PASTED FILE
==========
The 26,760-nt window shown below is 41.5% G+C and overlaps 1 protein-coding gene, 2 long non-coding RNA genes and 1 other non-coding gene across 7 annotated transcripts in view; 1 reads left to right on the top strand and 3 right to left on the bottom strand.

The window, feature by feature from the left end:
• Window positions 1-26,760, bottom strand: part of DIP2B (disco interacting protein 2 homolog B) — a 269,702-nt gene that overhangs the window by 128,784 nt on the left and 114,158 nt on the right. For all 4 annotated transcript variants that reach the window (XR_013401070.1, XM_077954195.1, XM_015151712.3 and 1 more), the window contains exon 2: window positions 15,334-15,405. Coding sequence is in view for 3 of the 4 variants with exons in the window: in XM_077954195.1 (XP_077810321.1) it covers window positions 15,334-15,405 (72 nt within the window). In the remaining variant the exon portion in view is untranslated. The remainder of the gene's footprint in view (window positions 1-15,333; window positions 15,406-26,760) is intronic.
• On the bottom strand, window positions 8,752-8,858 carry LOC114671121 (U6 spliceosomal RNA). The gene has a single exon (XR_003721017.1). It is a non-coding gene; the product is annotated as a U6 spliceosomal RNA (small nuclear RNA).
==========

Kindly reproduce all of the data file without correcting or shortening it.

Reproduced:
The 26,760-nt window shown below is 41.5% G+C and overlaps 1 protein-coding gene, 2 long non-coding RNA genes and 1 other non-coding gene across 7 annotated transcripts in view; 1 reads left to right on the top strand and 3 right to left on the bottom strand.

The window, feature by feature from the left end:
• Window positions 1-26,760, bottom strand: part of DIP2B (disco interacting protein 2 homolog B) — a 269,702-nt gene that overhangs the window by 128,784 nt on the left and 114,158 nt on the right. For all 4 annotated transcript variants that reach the window (XR_013401070.1, XM_077954195.1, XM_015151712.3 and 1 more), the window contains exon 2: window positions 15,334-15,405. Coding sequence is in view for 3 of the 4 variants with exons in the window: in XM_077954195.1 (XP_077810321.1) it covers window positions 15,334-15,405 (72 nt within the window). In the remaining variant the exon portion in view is untranslated. The remainder of the gene's footprint in view (window positions 1-15,333; window positions 15,406-26,760) is intronic.
• On the bottom strand, window positions 8,752-8,858 carry LOC114671121 (U6 spliceosomal RNA). The gene has a single exon (XR_003721017.1). It is a non-coding gene; the product is annotated as a U6 spliceosomal RNA (small nuclear RNA).